carstenb's Avatar

Cruisers Forum Supporter

Join Date: May 2012
Location: Copenhagen
Boat: Jeanneau Sun Fast 40.3
Posts: 4,936
Images: 1
Re: Production Boat Offshore - Summary?

My Sun Fast is not designed by Philippe Briand, and it has excellent sea kindness. When at anchor she rides easily.
__________________
I spent most of my money on Booze, Broads and Boats. The rest I wasted - Elmore Leonard
carstenb is offline   Reply With Quote
Old 09-08-2012, 08:10   #21
Registered User
 
jeremiason's Avatar

Join Date: Oct 2010
Location: Punta Gorda, Florida
Boat: Sea Ray 270
Posts: 1,427
Images: 2
Send a message via ICQ to jeremiason Send a message via Yahoo to jeremiason Send a message via Skype™ to jeremiason
Re: Production Boat Offshore - Summary?

The boat you are looking at is similar to our Catalina 470 in design and uses many of the same mechanicals, including the main Yanmar engine...


We looked at the Beneteau 's, but didn't like the forward cabin design, which to me is very uncomfortable while underway or in a rolly anchorage. There were some other little details that deterred me, but the boat is a very good design.


When we first decided to buy our boat, I went to the C-470 owner’s group email list and posed the question:"If you were ordering a new boat what would you do again and more importantly what would you do different?"

These guys gave some good advice as far as were the factory might have thought something was a good idea at the time, but was proven different in the real world. I received about 50 suggestions of things like: Better locations for the AC units, having the factory run extra wires for future use and to where, types of flooring used and even installing a third diesel tank.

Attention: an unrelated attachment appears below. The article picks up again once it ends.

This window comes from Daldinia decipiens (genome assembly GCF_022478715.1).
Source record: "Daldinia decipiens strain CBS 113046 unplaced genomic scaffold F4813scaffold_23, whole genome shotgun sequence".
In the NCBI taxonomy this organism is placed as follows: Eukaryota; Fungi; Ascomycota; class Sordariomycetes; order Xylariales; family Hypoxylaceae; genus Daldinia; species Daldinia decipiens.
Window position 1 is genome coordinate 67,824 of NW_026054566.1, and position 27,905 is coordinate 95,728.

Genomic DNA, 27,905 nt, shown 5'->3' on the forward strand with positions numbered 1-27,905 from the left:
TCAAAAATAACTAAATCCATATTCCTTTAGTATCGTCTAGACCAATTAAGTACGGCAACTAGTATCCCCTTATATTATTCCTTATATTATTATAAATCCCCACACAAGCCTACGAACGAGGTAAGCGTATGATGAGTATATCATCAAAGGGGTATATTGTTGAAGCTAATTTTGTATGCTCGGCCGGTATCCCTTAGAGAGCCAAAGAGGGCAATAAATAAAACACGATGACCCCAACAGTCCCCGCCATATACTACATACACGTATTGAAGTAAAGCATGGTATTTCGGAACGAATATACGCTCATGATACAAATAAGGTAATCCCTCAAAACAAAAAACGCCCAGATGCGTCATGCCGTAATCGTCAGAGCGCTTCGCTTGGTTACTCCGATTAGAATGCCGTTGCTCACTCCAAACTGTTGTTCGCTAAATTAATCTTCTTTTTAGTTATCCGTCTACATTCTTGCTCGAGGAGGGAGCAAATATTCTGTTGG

I not going to tell you one boat is better over the other one... ALL boats have their pluses and minuses, but is my two cents about equipment:

Since you are more than likely to be double handing a majority of the time, I would suggest a go sail handling system for near-coastal and off shore sailing. Although this will bring up another debate.... I believe that an in furler boom is the only way to go. The system allows you to reef under load from the cockpit. It is also easy to pull down on the deck if something goes wrong, unlike the in mast furlers. We use the Leisure Furl version and like its performance.

Again, since it will just be you and your wife, find a boat with a minimum of a power halyard winch, but optimally power primary winches as well.

You mentioned a bow thruster and like you his was my first boat with one... The only thing I have to say is I will never purchase another sailboat over 40 feet without one.

We also have a wing keel, instead of a full keel. The advantage for us was 2' 2"(About .65 meters) less draught, which is huge in the shallow areas of the Caribbean and coasts of Central America. On the negative side we lost about 5 degrees of pointing ability due to the shorter wing keel, which when cruising does not mean very much, since we tend to try and fall off the wind for a more comfortable sail.